"shifted" from an inferior to a supposedly superior collection
system. At its wildest extreme, one PPI rep reduced it to a
formula: EPR + composting = zero waste.
If you were out in your front yard gardening and someone tossed an empty
container onto your yard, wouldn't you pick it up? Or would you,
heeding a higher principle, leave it there as a rebuke to the
manufacturer that made the damn thing?
I'd pick it up in a heartbeat. I think you would, too.
So why does this have to be cast as an either/or situation? What if
there three or four alternative systems are needed instead of just
two? Why can't it be a both/and situation? Why does one
technology have to be put down, disrespected, and demonized in order for
another to succeed?
Please understand that I support manufacturer's responsibility
initiatives, and see them as essential parts of a very complex discard
management system, a true ecology of commerce based on fully mining the
discard supply rather than the wilderness.
On a lighter note, here's some good news for you: a new zero-waste
transfer facility is now up and running in Crescent City,
California. It was designed as a collaborative effort between the
Del Norte Solid Waste Authority, Gary Liss Associates, Urban Ore
Development Associates, and Winzler and Kelly, Engineers. DNSWA
owns the land and the Phase I site improvements, which includes an
extensive regulated materials area. Winzler and Kelly did the
construction management. At full buildout it will be a full 12
category zero waste transfer facility based primarily on source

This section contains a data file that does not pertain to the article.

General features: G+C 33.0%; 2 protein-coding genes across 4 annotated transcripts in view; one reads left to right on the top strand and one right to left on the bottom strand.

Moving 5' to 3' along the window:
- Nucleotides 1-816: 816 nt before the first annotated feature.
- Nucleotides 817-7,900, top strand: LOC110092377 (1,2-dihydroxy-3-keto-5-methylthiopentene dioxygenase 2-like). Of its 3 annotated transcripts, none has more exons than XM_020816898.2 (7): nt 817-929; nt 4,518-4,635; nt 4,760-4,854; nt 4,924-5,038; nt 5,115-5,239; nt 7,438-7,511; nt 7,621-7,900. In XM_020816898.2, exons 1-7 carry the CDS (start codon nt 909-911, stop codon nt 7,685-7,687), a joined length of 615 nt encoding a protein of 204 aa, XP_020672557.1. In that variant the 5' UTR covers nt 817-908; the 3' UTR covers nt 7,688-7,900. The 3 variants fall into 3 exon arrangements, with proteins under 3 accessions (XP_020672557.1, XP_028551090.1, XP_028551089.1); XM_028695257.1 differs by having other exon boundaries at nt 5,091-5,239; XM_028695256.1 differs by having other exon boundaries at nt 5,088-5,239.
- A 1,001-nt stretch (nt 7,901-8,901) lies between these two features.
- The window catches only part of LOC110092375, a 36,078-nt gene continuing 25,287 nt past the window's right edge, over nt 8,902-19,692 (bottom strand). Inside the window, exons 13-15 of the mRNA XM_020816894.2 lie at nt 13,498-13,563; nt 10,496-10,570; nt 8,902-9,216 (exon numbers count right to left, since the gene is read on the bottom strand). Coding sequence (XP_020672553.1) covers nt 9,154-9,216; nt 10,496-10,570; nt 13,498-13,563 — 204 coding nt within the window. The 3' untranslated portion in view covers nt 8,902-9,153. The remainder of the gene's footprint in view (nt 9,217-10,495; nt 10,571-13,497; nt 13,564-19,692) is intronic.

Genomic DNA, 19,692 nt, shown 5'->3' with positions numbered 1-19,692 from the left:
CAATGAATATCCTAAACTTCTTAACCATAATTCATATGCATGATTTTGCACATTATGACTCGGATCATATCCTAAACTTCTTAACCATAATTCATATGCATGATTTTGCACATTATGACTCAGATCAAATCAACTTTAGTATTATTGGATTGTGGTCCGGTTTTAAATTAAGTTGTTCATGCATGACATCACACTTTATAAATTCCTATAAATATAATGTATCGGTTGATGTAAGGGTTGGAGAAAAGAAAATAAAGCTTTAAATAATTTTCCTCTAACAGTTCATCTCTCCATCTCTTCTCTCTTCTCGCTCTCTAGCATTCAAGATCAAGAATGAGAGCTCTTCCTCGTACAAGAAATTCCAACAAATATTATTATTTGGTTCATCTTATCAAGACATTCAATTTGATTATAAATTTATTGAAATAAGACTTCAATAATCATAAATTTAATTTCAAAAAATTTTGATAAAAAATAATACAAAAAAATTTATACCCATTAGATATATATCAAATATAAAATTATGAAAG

separation and variable disposal rates rather than mechanical mixing and
separation. Right now 9 acres are developed, with 5 to go. On
the five acre Phase 2 site will be a large reuse facility, and a
postconsumer recycling facility. The DNZWTS has been open two years
and is working very well, according to Kevin Hendrick, Director. I
hope you'll go see it sometime, and enjoy the long beautiful drive
getting there and back.
Urban Ore, Inc.
A Berkeley reuse and recycling business since 1980
On Aug 28, 2007, at 7:48 AM, annettepuskarich wrote:
While I work for a city that has an existing program, I would not
advocate for one today. If jurisdictions are really interested in
putting a stop to unfunded mandates, I believe our energies should be
put toward extended producer responsibility and product stewardship.
I suggest cities get involved with the California Product Stewardship
Council and put pressure upstream (on manufacturers). If jursidctions
continue to fund programs we are sending the mixed message that if
producers don't step up, government will take care of it. We are
undermining extended producer responsibility efforts. It is time to
resist new programs for items currently banned from landfills.
Manufacturers figured out how to get their products into the hands of
consumers and they can certainly figure out how to get products back
at the end of their life. Lets send a clear message that we want them
to do it. Upstream will be worth the effort.
1) California Product Stewardship Council
1) DTSC Take-It Back Program (get a local nongovernmental entity to
yahoogroups.com, email@example.com wrote:
> From: Wes Thompson
> Sent: Thursday, August 23, 2007 1:43 PM
> To: firstname.lastname@example.org
> Subject: curbside colletion of household batteries
> Good afternoon
> I am wondering if there are cities collecting household batteries
> with commingled recycling. There is a proposal to allow residents
> their batteries in a ziplock bag and include that in curbside
collection and I
> am wondering about the feasibility of that. Upsides? Downsides of
> programs? Thoughts and comments will be greatly appreciated.
> ************************************** Get a sneak peek of the